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  • FDA guidance on M7(R2) Assessment and control of DNA-Reactive (Mutagenic) Impurities in Pharmaceuticals

    The FDA’s recent announcement, on July 25th, 2023, of the “M7(R2) Assessment and Control of DNA Reactive (Mutagenic) Impurities in Pharmaceuticals to Limit Potential Carcinogenic Risk Guidance for Industry” is a significant development in pharmaceutical regulation.

    Understanding FDA Guidance

    The FDA’s guidance serves a crucial purpose: to provide a practical framework applicable to the categorization, identification, qualification, and control of mutagenic impurities. The primary objective is to limit potential carcinogenic risks. This framework emphasizes the importance of quality risk management and safety considerations in establishing acceptable levels of mutagenic impurities.

    Impurities in Drug Substances

    The synthesis of a drug substance involves the use of reagents, reactive chemicals, solvents, catalysts, and other processing aids. Consequently, as an outcome of chemical synthesis or subsequent degradation, impurities are inevitable in all the drug substances and associated drug products.

    Application of the M7(R2) Guidance

    The guidance is for new drug products and new drug substances during their clinical development and subsequent applications for marketing. Also, it applies to post-approval submissions of marketed products, and new marketing applications for products with a drug substance that is present in a previously approved product in both cases only where:

    • Changes to the drug substance synthesis result in new impurities or increased acceptance criteria for existing impurities,
    • Changes in the composition, formulation, or manufacturing process result in new degradation products or increased acceptance criteria for existing degradation products,
    • Changes in indication or dosing regimen are made, which significantly affect the acceptable cancer risk level.

    Exemptions

    Notably, the guidance excludes certain drug products and substances from its mutagenic potential assessment. These exclusions apply to biotechnological/biological products, oligonucleotides, peptides, fermentation products, radiopharmaceuticals, herbal products, and crude products of plant or animal origin.

    Assessing Impurities

    During the synthesis and storage of new drug substances, it’s imperative to assess both actual and potential impurities due to the high likeliness of them arising. The guidance outlines the assessment of identified impurities for mutagenic potential and recommends evaluating potential pollutants that may be present in the final drug substance.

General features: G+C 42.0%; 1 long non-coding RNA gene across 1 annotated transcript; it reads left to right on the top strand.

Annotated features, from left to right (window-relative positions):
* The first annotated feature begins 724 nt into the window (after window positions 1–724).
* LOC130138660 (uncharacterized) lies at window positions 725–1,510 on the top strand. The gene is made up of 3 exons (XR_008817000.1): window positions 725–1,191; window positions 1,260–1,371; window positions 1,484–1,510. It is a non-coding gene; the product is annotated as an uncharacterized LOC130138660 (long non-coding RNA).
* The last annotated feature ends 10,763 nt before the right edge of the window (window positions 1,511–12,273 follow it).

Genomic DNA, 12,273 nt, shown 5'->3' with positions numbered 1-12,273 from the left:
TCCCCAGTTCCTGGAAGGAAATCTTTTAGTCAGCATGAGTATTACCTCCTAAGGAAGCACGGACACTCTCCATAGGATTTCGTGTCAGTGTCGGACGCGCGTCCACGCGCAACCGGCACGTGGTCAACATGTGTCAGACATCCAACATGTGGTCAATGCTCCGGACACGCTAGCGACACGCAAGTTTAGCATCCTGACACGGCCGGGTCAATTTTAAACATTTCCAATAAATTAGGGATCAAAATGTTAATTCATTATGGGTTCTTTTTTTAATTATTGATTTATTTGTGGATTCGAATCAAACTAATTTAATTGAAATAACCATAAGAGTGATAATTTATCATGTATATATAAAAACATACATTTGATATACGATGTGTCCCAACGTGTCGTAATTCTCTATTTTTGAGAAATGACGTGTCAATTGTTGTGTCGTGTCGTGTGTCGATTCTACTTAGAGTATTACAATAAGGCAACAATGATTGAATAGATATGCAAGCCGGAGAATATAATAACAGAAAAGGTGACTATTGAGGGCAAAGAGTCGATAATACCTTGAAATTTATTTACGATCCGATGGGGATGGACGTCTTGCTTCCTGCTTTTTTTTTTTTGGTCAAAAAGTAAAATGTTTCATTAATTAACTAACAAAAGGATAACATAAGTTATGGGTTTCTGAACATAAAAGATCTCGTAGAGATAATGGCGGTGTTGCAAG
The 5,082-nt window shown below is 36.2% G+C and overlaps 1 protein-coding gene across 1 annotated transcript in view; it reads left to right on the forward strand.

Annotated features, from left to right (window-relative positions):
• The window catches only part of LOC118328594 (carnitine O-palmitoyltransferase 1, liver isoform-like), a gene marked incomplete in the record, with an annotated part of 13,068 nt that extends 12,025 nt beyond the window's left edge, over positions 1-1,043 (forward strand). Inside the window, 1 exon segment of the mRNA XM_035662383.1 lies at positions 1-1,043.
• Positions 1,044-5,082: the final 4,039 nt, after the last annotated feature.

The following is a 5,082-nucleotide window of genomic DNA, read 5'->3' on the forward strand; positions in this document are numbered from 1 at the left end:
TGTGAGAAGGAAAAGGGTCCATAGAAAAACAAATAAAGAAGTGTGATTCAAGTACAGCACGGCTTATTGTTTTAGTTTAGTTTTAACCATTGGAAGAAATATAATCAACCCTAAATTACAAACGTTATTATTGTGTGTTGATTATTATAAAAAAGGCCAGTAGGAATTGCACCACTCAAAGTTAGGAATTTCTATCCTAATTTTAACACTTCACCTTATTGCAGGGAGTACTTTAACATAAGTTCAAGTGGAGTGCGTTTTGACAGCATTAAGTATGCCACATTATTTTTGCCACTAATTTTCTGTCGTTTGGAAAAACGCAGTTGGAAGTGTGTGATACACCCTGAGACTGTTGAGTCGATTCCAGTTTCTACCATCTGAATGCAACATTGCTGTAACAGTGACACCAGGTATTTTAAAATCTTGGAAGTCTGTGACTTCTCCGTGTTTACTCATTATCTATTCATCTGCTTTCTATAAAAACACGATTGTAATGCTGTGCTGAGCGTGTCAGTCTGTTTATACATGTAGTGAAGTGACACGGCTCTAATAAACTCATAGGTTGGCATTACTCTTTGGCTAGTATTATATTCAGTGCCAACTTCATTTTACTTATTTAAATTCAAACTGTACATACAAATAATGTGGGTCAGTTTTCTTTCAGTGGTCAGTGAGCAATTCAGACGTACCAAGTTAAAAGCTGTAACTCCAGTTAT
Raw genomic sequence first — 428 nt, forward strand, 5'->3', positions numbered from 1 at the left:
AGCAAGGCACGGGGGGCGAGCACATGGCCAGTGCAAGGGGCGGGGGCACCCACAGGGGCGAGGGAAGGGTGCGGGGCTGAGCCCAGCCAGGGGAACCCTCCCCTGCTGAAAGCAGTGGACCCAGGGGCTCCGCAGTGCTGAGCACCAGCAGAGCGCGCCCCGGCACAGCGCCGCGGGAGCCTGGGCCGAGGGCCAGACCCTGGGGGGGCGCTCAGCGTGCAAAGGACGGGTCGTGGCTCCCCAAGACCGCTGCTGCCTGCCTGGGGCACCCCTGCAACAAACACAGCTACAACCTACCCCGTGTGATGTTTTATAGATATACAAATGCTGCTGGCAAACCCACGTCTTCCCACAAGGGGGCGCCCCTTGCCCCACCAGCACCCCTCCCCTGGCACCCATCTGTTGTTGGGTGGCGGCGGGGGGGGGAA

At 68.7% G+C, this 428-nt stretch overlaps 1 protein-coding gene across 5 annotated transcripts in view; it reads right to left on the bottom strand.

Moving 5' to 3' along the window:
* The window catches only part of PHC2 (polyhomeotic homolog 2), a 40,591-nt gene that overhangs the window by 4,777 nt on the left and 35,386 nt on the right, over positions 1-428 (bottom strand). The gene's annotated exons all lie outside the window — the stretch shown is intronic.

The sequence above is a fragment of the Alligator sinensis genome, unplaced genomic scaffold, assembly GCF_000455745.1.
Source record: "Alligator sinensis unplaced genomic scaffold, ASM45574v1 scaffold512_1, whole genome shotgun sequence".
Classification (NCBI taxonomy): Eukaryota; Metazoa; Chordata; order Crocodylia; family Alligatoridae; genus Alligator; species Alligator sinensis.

Focus on DNA-Reactive Substances

    This guidance focuses on DNA-reactive substance that has the potential to directly cause DNA damage when present at low levels directing to mutations and as a result potentially causing cancer. This type of mutagenic carcinogen is usually detected in a bacterial reverse mutation (mutagenicity) assay.

    Threshold of Toxicological Concern (TTC)

    Furthermore, other types of genotoxicants that are non-mutagenic typically operate within threshold mechanisms and generally do not present a carcinogenic risk to humans at the levels usually found in impurities. Consequently, to mitigate potential human cancer risks associated with exposure to potentially mutagenic impurities, the bacterial mutagenicity assay is employed to evaluate their mutagenic potential and the necessity for control measures.

    Structure-based assessments are useful for predicting bacterial mutagenicity outcomes based on established knowledge.

    A threshold of toxicological concern (TTC) concept was developed to define an acceptable intake for any unstudied chemical that poses a negligible risk of carcinogenicity or other toxic effects.

    In conclusion, the FDA’s guidance provides valuable insights into the control of process-related impurities, lifecycle management, degradation products, control approaches, clinical testing, and periodic testing.

    Refer to the guidance in detail on M7(R2) Assessment and Control of DNA Reactive (Mutagenic) Impurities in Pharmaceuticals to Limit Potential Carcinogenic Risk Guidance for Industry.

    Contact Veeprho for Assessment and control of DNA-Reactive (Mutagenic) Impurities

    Get in touch with our team to understand how we can help you with the assessment and control of DNA-reactive impurities.

    FAQs:

    What is the FDA ICH M7 R2?

    ICH M7 (R2) focuses specifically on mutagenicity and in the context of ICH M7 (R2) (quantitative) structure-activity relationship QSARs are considered an appropriate initial evaluation of mutagenic potential of an impurity at a dose of less than or equal to 1 mg.

    What is the ICH M7 guideline?

    It recommends and outlines the assessment and control of mutagenic impurities that reside or are reasonably expected to reside in the final drug product or drug substance taking into consideration the intended conditions of human use.

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